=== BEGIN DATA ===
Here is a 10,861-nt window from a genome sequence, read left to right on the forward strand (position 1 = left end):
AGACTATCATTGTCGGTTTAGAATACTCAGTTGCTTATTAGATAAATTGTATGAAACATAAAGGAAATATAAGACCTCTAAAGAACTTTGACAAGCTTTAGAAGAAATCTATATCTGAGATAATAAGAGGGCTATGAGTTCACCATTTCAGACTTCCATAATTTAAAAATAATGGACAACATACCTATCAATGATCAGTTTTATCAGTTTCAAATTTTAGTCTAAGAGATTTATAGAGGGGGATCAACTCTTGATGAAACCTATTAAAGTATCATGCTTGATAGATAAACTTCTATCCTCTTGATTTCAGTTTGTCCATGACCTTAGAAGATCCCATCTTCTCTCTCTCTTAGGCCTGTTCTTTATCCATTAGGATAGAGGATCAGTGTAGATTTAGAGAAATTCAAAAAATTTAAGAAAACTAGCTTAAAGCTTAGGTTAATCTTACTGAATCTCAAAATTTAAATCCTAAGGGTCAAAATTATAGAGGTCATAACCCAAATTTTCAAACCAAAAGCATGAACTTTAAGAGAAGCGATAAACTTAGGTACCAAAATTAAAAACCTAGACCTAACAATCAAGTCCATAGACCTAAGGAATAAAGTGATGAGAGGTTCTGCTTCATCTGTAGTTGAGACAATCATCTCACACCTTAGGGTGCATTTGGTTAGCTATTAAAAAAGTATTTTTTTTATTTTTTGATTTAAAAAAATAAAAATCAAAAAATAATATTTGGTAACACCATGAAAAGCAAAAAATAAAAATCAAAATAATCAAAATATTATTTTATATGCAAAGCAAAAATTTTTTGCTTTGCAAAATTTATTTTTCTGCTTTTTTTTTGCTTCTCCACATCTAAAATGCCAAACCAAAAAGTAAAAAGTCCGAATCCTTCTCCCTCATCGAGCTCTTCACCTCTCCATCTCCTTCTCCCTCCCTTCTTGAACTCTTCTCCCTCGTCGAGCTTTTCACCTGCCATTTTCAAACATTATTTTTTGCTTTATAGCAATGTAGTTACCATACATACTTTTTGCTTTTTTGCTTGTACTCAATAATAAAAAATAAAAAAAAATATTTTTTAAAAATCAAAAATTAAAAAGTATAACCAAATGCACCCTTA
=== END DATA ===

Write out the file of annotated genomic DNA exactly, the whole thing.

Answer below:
Here is a 10,861-nt window from a genome sequence, read left to right on the forward strand (position 1 = left end):
AGACTATCATTGTCGGTTTAGAATACTCAGTTGCTTATTAGATAAATTGTATGAAACATAAAGGAAATATAAGACCTCTAAAGAACTTTGACAAGCTTTAGAAGAAATCTATATCTGAGATAATAAGAGGGCTATGAGTTCACCATTTCAGACTTCCATAATTTAAAAATAATGGACAACATACCTATCAATGATCAGTTTTATCAGTTTCAAATTTTAGTCTAAGAGATTTATAGAGGGGGATCAACTCTTGATGAAACCTATTAAAGTATCATGCTTGATAGATAAACTTCTATCCTCTTGATTTCAGTTTGTCCATGACCTTAGAAGATCCCATCTTCTCTCTCTCTTAGGCCTGTTCTTTATCCATTAGGATAGAGGATCAGTGTAGATTTAGAGAAATTCAAAAAATTTAAGAAAACTAGCTTAAAGCTTAGGTTAATCTTACTGAATCTCAAAATTTAAATCCTAAGGGTCAAAATTATAGAGGTCATAACCCAAATTTTCAAACCAAAAGCATGAACTTTAAGAGAAGCGATAAACTTAGGTACCAAAATTAAAAACCTAGACCTAACAATCAAGTCCATAGACCTAAGGAATAAAGTGATGAGAGGTTCTGCTTCATCTGTAGTTGAGACAATCATCTCACACCTTAGGGTGCATTTGGTTAGCTATTAAAAAAGTATTTTTTTTATTTTTTGATTTAAAAAAATAAAAATCAAAAAATAATATTTGGTAACACCATGAAAAGCAAAAAATAAAAATCAAAATAATCAAAATATTATTTTATATGCAAAGCAAAAATTTTTTGCTTTGCAAAATTTATTTTTCTGCTTTTTTTTTGCTTCTCCACATCTAAAATGCCAAACCAAAAAGTAAAAAGTCCGAATCCTTCTCCCTCATCGAGCTCTTCACCTCTCCATCTCCTTCTCCCTCCCTTCTTGAACTCTTCTCCCTCGTCGAGCTTTTCACCTGCCATTTTCAAACATTATTTTTTGCTTTATAGCAATGTAGTTACCATACATACTTTTTGCTTTTTTGCTTGTACTCAATAATAAAAAATAAAAAAAAATATTTTTTAAAAATCAAAAATTAAAAAGTATAACCAAATGCACCCTTA